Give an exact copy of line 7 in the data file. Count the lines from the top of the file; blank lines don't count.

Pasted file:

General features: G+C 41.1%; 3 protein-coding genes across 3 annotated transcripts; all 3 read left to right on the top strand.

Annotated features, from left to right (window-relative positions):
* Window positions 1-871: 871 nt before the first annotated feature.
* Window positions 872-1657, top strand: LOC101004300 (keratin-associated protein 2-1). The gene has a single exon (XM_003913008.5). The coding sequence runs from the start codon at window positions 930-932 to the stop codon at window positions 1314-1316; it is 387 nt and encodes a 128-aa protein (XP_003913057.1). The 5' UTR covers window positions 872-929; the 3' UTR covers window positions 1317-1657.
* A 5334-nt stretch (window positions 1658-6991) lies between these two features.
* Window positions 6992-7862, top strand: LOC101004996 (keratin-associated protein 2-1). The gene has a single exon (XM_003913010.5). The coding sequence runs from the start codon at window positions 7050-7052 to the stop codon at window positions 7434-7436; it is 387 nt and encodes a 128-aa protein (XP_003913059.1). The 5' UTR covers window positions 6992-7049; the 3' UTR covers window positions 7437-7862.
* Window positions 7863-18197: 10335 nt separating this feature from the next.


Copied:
* Window positions 7863-18197: 10335 nt separating this feature from the next.